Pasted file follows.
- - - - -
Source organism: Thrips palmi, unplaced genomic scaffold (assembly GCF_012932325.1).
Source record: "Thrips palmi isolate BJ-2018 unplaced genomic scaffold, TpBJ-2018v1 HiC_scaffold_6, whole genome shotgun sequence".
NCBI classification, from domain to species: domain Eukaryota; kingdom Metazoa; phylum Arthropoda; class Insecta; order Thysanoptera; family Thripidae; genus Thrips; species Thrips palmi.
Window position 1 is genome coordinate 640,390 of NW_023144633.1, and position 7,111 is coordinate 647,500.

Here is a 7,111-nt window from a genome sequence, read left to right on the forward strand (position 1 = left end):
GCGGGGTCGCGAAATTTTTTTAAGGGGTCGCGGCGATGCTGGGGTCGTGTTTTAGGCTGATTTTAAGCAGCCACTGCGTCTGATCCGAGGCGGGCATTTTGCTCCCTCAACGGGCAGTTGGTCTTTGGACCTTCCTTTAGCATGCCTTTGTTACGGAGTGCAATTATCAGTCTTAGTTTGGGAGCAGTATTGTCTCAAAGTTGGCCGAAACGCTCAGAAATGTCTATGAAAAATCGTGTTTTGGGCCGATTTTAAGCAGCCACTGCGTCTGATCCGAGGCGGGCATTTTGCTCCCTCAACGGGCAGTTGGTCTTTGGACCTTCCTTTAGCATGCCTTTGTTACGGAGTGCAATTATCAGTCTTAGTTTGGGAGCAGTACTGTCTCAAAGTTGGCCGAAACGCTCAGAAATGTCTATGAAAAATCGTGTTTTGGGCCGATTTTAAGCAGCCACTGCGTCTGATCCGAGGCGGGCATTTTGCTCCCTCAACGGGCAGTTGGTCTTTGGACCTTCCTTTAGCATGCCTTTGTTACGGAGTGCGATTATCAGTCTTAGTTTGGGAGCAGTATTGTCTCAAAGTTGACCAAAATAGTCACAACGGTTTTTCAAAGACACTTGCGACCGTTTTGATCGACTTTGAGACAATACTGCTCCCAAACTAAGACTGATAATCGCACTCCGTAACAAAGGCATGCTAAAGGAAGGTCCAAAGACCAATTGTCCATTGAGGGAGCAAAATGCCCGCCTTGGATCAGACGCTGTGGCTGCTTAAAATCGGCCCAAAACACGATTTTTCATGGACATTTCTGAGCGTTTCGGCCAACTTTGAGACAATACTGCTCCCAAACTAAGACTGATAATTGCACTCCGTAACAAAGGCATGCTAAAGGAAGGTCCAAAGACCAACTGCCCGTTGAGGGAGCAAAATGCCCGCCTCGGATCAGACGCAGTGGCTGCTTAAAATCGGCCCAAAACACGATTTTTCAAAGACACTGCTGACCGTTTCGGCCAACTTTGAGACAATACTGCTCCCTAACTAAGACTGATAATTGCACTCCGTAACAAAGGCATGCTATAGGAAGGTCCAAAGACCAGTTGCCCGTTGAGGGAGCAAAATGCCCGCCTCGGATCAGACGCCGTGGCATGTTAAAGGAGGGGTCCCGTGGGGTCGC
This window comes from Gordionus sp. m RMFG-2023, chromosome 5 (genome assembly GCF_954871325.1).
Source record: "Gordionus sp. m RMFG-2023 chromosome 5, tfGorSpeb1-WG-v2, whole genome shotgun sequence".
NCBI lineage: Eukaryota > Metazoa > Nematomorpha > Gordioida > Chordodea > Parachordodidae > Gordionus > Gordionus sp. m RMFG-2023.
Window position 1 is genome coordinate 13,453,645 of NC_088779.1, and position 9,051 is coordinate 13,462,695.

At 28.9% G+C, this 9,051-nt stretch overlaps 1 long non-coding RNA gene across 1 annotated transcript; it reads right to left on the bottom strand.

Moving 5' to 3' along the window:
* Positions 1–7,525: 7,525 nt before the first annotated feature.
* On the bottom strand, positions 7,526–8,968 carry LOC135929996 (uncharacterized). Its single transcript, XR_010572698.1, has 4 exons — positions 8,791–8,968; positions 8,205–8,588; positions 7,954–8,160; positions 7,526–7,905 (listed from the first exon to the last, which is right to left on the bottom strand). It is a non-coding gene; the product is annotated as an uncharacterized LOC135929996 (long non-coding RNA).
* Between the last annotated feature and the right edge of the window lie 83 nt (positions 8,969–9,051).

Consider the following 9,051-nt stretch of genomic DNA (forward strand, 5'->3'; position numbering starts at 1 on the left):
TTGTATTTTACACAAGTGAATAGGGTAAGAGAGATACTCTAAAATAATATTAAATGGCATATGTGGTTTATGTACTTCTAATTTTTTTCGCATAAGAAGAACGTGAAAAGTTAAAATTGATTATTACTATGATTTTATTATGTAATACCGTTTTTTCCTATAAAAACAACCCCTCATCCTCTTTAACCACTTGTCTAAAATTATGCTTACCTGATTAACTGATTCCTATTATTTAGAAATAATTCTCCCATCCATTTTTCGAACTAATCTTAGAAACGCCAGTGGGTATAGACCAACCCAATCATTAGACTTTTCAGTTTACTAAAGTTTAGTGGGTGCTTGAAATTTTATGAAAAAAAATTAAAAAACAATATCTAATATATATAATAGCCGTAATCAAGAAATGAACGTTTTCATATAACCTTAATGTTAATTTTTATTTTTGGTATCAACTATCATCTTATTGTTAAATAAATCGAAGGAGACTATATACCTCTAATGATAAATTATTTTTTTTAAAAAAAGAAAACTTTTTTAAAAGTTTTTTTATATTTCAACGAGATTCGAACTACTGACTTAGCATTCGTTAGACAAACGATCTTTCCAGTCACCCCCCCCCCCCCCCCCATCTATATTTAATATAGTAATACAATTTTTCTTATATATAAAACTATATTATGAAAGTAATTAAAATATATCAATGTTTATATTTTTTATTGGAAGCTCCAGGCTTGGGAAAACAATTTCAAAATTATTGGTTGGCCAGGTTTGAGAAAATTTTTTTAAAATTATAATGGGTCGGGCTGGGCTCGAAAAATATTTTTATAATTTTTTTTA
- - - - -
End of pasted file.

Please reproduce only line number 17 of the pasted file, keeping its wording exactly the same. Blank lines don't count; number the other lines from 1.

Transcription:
TTGTATTTTACACAAGTGAATAGGGTAAGAGAGATACTCTAAAATAATATTAAATGGCATATGTGGTTTATGTACTTCTAATTTTTTTCGCATAAGAAGAACGTGAAAAGTTAAAATTGATTATTACTATGATTTTATTATGTAATACCGTTTTTTCCTATAAAAACAACCCCTCATCCTCTTTAACCACTTGTCTAAAATTATGCTTACCTGATTAACTGATTCCTATTATTTAGAAATAATTCTCCCATCCATTTTTCGAACTAATCTTAGAAACGCCAGTGGGTATAGACCAACCCAATCATTAGACTTTTCAGTTTACTAAAGTTTAGTGGGTGCTTGAAATTTTATGAAAAAAAATTAAAAAACAATATCTAATATATATAATAGCCGTAATCAAGAAATGAACGTTTTCATATAACCTTAATGTTAATTTTTATTTTTGGTATCAACTATCATCTTATTGTTAAATAAATCGAAGGAGACTATATACCTCTAATGATAAATTATTTTTTTTAAAAAAAGAAAACTTTTTTAAAAGTTTTTTTATATTTCAACGAGATTCGAACTACTGACTTAGCATTCGTTAGACAAACGATCTTTCCAGTCACCCCCCCCCCCCCCCCCATCTATATTTAATATAGTAATACAATTTTTCTTATATATAAAACTATATTATGAAAGTAATTAAAATATATCAATGTTTATATTTTTTATTGGAAGCTCCAGGCTTGGGAAAACAATTTCAAAATTATTGGTTGGCCAGGTTTGAGAAAATTTTTTTAAAATTATAATGGGTCGGGCTGGGCTCGAAAAATATTTTTATAATTTTTTTTA